The Orange County Regional History Center is now hosting the exhibit “Pin For The Win: 180 Years of Political Memorabilia,” featuring items from the vast collection of political consultant Doug Guetzloe.
ORLANDO — Political buttons, easily one of the most popular and enduring items in the history of campaigning, date back to around 1892, courtesy of a New Jersey company called Whitehead and Hoag. Even today, the words “Whitehead and Hoag” are a staple on sites like eBay that draw in collectors.
Political buttons may be one of the most familiar and instantly recognizable items during the campaign season, but they’re hardly the only ones. Throughout the history of political campaigns in the United States, particularly the presidential elections, parties and their supporters have come up with a wide variety of creative and appealing merchandise to get people to vote for their candidate.
A huge number of political campaign memorabilia is now on display at the Orange County Regional History Center
, which recently opened a new exhibit titled “Pin For The Win: 180 Years of Political Memorabilia.” It gives area residents and visitors an opportunity to see how these items have evolved over the years.
“It’s a neat exhibit, especially during campaign time,” said Pamela Schwartz, the history center’s curator of exhibitions. “We estimated it’s 180 years of memorabilia.” Continue reading
Joseph Haynes Davis is a candidate to become elected as a judge on the 9th Judicial Circuit Court.
ORLANDO — As he conducts his campaign to be elected as a judge to the 9th Judicial Circuit Court, Joseph Haynes Davis
has been attending public events, greeting area residents, and starting a dialogue with them about his campaign.
He knows, however, that running for a judicial post is starkly different from seeking a legislative or congressional office. There are no hot-button economic or social issues to discuss, and Davis can’t even talk about cases that would come before him, according to the Judicial Code of Conduct.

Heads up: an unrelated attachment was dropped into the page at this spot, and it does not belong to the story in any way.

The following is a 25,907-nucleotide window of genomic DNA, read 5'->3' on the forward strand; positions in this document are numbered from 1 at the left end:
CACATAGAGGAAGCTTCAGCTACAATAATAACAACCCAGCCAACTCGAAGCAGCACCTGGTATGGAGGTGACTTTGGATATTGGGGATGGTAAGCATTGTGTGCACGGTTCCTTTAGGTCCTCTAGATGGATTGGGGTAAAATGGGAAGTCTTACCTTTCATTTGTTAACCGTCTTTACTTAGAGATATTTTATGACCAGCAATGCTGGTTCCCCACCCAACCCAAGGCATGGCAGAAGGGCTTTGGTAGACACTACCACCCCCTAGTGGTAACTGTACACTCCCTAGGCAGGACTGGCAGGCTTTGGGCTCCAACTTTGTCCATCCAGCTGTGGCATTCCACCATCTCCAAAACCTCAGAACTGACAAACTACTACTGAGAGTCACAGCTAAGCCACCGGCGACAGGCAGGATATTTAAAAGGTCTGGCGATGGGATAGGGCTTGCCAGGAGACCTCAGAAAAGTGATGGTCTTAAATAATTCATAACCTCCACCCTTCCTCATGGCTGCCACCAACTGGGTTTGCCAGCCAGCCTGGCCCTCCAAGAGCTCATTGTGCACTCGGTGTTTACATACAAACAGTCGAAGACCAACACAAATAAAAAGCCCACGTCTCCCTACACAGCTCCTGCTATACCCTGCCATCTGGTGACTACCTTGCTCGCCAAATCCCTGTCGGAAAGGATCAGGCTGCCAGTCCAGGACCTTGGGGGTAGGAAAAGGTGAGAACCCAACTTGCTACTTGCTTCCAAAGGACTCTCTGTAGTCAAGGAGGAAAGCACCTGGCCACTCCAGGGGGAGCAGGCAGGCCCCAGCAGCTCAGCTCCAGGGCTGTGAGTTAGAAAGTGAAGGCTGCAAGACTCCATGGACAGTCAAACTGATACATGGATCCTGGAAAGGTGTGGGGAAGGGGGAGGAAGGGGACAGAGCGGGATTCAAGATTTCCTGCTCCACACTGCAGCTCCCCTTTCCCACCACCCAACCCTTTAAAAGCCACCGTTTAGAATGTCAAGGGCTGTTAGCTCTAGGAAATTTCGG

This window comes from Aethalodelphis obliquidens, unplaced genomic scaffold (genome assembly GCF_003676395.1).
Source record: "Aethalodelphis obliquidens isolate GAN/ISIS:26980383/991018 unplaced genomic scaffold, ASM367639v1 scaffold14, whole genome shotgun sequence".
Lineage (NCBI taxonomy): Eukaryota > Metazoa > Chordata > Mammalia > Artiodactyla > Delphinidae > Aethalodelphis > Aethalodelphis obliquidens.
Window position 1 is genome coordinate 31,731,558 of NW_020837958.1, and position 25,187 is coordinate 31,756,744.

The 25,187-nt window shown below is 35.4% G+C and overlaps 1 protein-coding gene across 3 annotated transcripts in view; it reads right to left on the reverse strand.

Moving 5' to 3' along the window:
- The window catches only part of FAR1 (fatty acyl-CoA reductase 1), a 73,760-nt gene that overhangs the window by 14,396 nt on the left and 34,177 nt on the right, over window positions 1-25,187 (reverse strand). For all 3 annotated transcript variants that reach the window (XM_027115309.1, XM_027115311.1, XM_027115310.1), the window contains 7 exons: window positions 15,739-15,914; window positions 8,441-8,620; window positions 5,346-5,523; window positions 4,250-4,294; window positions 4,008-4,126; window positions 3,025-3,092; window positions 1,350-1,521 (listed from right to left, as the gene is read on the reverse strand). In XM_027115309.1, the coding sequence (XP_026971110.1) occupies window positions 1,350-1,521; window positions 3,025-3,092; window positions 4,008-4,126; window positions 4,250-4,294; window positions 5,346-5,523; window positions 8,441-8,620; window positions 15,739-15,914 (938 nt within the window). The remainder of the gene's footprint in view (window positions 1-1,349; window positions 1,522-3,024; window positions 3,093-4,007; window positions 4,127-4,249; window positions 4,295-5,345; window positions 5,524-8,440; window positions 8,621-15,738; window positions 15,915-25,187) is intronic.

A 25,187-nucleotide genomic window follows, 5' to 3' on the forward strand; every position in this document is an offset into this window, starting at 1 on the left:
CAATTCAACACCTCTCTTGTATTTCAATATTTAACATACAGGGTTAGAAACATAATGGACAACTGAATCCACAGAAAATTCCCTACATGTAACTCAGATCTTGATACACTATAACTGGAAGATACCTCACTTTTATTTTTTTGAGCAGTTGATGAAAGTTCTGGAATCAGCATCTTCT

But that doesn’t mean candidates for judicial offices don’t have issues to discuss with voters. As Davis noted, there are three in particular that he wants to emphasize: experience, integrity, and the role of the judiciary today.
“A judicial candidate can talk about the judiciary without talking about the things that will come before you,” he said. “I want to talk about the independence of the judiciary, and why that is a cornerstone of maintaining the public’s trust.”
He added, “I’m into making the judiciary, through this election, less mystifying to the public.” Continue reading
Political consultant Doug Guetzloe is working with the Tax Revolution Institute to push for an audit of the Internal Revenue Service.
ORLANDO — When taking aim at a government agency, the chances of making the criticism stick likely depend on which f3ederal department is being targeted. If it’s a popular institution like the military, the chances are success seem dicey.
On the other hand, Doug Guetzloe didn’t hesitate when he was asked to serve as a consultant to an organization that is taking aim at what may be one of the least popular government agencies in U.S. history: the Internal Revenue Service.
Guetzloe, a political consultant based in Orlando who is also the founder of the grassroots organization Ax The Tax, said assisting the group known as the Tax Revolution Institute was an easy call.
“The IRS does indeed consider themselves above the law, and many times they are sloppy about what they do,” Guetzloe said. “But they have the ability — and they have certainly done so — to destroy people’s lives. They have put their victims on public display.” Continue reading